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Discussion in 'Behaviour' started by coolasacucumber, Feb 25, 2007.
I wanted to know if it is a fixed amount or if it is on a sliding scale.
it all depends how much care they need, not all children get it, it depends on if they can manage themselves or...
All those professionals who are involved in caring for the child have to fill in forms. We often have forms to fill in for children who actually are able to manage there own personal needs so they do not need a carer 24hrs.
DLA works like this - there are 3 levels of the care component - low,middle and high. To qualify for the low rate your child must require care that exceeds that of the average child of his age, for a period of time throughout the day. For middle rate they must exceed the level of care for an average child of their age during the day or during the night. For high it is the same but they must need care day and night. There is also the mobility component - there are 2 rates to this low and high. To get low rate your child must require supervision outside because it represents a danger to them not to have. To get high, your child must have severe learning difficulties or be severely physically disabled (bilateral amputation)and unable to walk anything other than a very short distance.
It sounds straight forward but it's not as straight forward as it seems. It takes in: getting around outdoors; requiring supervision outdoors; communication difficulties; learning difficulties; behavioural and emotional difficulties, eatingdifficulties; toileting difficulties; sleeping difficulties; medical problems and so on and so on.
For example, my daughter has Aspergers - she does present with many difficulties in caring for herself. She also has a genetic connective tissue disorder, which restricts her mobility - she gets middle rate care and low rate mobility - that's about £220 per month. The evidence we had to provide was phenomenal.
We have spent it on things like - sloping desk top for school; desk top writer; footwear (as she requires footwear that tends to be more expensive), various learning aids and everyday things.
I not sure of how well kids with ADHD qualify, as I know a lot of AS kids have been turned down recently. If I can be of further help let me know.
Depends on the circumstances! If you don't at first get it keep trying, when my friend when to tribunal they were shocked that she hadn't been awarded it for her son with ADHD and immediately told the family they were awarding at least the lowest care one, then discussed it briefly and awarded the middle tier.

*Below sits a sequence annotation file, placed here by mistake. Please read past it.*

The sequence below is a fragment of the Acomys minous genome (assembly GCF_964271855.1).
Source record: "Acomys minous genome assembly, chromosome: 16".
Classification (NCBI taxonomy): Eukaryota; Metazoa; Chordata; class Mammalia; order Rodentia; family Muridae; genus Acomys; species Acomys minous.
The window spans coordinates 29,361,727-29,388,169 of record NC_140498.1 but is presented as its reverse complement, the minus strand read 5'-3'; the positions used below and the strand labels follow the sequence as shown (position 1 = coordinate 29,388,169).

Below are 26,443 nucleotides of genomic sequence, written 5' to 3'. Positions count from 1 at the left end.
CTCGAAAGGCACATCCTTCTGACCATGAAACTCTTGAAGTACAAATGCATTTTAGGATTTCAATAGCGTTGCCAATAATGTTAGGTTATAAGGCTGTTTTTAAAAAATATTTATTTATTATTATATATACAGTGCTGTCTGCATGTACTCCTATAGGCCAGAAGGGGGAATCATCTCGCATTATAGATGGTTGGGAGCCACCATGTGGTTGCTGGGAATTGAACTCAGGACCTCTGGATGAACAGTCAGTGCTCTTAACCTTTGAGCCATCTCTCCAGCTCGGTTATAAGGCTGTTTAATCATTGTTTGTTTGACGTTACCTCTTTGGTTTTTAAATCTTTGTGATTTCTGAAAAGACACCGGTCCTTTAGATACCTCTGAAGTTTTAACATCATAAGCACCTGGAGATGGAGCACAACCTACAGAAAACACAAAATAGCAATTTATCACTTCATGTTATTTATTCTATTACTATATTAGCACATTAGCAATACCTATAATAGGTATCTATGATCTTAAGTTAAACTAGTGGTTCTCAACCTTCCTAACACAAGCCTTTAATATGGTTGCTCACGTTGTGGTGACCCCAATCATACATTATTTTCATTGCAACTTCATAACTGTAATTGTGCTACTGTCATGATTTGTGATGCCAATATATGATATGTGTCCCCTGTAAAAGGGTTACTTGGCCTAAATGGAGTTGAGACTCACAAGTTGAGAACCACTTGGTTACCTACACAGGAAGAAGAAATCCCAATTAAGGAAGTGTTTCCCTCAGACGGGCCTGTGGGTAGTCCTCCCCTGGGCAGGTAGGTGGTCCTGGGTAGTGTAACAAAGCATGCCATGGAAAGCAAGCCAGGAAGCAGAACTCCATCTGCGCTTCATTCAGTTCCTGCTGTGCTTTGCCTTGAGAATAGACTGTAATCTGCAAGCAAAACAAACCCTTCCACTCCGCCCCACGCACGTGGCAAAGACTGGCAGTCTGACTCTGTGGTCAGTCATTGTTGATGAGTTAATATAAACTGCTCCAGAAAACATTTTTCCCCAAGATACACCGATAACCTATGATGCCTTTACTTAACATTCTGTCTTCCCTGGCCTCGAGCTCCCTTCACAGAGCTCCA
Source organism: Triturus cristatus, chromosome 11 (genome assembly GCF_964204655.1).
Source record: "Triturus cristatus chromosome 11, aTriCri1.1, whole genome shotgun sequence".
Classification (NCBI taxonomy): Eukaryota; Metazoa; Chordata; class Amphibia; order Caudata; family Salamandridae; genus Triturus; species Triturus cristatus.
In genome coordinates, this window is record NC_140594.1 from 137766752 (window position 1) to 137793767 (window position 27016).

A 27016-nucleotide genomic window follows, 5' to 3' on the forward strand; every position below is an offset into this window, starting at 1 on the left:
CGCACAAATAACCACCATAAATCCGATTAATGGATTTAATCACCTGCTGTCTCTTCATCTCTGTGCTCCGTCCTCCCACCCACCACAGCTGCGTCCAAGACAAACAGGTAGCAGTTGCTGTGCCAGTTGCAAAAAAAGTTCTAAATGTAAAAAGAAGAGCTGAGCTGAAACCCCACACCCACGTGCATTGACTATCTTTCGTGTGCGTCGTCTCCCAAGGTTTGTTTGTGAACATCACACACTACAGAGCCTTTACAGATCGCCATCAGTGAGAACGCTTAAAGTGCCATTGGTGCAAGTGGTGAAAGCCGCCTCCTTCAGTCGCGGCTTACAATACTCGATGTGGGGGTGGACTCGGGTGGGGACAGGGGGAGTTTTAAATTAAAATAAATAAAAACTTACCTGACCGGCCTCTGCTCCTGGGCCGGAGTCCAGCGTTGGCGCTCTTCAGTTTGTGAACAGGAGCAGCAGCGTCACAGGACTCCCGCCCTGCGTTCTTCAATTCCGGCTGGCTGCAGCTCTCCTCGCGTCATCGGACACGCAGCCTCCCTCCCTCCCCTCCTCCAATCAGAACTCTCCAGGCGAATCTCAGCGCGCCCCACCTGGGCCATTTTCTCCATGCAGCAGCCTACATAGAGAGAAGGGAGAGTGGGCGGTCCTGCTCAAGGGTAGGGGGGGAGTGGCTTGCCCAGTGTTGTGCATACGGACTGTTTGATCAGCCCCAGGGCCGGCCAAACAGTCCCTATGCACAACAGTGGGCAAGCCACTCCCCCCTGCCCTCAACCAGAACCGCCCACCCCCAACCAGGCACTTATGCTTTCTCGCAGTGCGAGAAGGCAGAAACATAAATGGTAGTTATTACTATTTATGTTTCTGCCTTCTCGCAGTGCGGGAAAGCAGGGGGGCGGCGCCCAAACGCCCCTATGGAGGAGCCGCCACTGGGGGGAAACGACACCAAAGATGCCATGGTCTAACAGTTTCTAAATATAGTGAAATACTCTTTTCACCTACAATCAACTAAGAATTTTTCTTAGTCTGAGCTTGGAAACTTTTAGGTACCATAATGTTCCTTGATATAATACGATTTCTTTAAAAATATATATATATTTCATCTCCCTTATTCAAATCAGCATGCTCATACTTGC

The people responsible live in a parallel universe I think, evidently it is perfectly normal to have all cabinets in a kitchen as locking for a 9yr old boy - if it was surely all kitchens would come with locks as standard! That was one of their reasons for turning down the case initally!
Get advice from several people and talk through each section several times - you need to get something in as many boxes as possible. Also don't exaggerate but don't "make the best of it" either, we try so hard to be positive and make light of difficulties that it can be hard to be more honest. Good luck.
I was sent this link by a friend ~ "Free Guides to Claiming DLA" ~ I understand that it is really useful, but am still trying to pluck up the courage (or admit defeat?!) & apply myself.
I didn't even realise you could claim for ADHD! (Going to mention it to our Senco tomorrow ~ I bet there are many parents who have no idea)
Let us know how it goes! All the best
I am not thinking of applying for a disability allowance, I was just wondering what a **** parent in our school whose child has ADHD was getting so upset about when it was suggested to her that actually her child did not have ADHD and in fact it was her shìt parenting.
I'm still not really clear on how much money it is that she is at stake to lose and I know this is her only concern.
Why would she be at stake of loosing it if her child has been diagnosed.
On the contrary she could make a great deal more money if she wished by taking you to court.
This happened to a parent who had a child with autism.
Said person made the comment that the child had EBD and not Autsim and parent took them to court.
I went to a great deal of bother replying to your post and yet I think I knew it was something like this.
Not all parents ho get DLA are scroungers - my child's DLA is well and truly spent on her needs and it makes it easier to do that. I don't work - partly because of her disability - and it makes life for us easier
I wasn't saying that all parents are scroungers by any means doglover so there is no need to take offence. I know that for many children on the autistic spectrum there are parents who have to care nearly full time for them and I don't think they are undeserving at all. I was in no way putting all parents in the same category.